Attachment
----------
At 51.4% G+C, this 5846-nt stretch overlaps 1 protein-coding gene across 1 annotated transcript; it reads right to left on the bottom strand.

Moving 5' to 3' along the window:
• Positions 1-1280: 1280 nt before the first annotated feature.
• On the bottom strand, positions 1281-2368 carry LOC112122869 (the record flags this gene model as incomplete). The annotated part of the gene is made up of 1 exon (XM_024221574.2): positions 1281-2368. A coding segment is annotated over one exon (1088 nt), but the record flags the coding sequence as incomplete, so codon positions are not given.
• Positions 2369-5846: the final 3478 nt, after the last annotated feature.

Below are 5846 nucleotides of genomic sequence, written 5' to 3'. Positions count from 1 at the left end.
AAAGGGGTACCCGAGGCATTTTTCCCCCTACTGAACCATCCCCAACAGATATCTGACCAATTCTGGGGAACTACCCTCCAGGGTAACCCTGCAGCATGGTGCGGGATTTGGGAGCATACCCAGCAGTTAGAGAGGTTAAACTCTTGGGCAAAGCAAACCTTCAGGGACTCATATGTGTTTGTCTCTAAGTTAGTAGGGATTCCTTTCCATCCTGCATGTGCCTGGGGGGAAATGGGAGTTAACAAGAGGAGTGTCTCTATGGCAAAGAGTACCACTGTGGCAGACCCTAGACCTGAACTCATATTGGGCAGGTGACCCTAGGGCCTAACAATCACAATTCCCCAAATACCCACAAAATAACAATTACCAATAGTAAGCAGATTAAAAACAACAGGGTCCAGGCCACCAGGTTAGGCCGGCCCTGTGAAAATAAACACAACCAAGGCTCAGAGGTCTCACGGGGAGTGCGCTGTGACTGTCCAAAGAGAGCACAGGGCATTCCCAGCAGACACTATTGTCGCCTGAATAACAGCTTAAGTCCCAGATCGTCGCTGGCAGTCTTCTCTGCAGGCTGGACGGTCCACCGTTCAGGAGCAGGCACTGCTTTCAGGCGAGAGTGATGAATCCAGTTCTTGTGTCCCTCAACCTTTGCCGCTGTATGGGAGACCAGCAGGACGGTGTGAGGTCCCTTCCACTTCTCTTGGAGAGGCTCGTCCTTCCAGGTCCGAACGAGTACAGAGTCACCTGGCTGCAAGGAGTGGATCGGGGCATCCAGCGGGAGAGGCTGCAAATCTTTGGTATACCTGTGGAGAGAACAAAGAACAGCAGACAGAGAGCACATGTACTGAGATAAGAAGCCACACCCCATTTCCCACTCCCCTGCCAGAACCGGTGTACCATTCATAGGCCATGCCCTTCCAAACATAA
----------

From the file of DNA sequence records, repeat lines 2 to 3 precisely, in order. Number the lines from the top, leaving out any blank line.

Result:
Moving 5' to 3' along the window:
• Positions 1-1280: 1280 nt before the first annotated feature.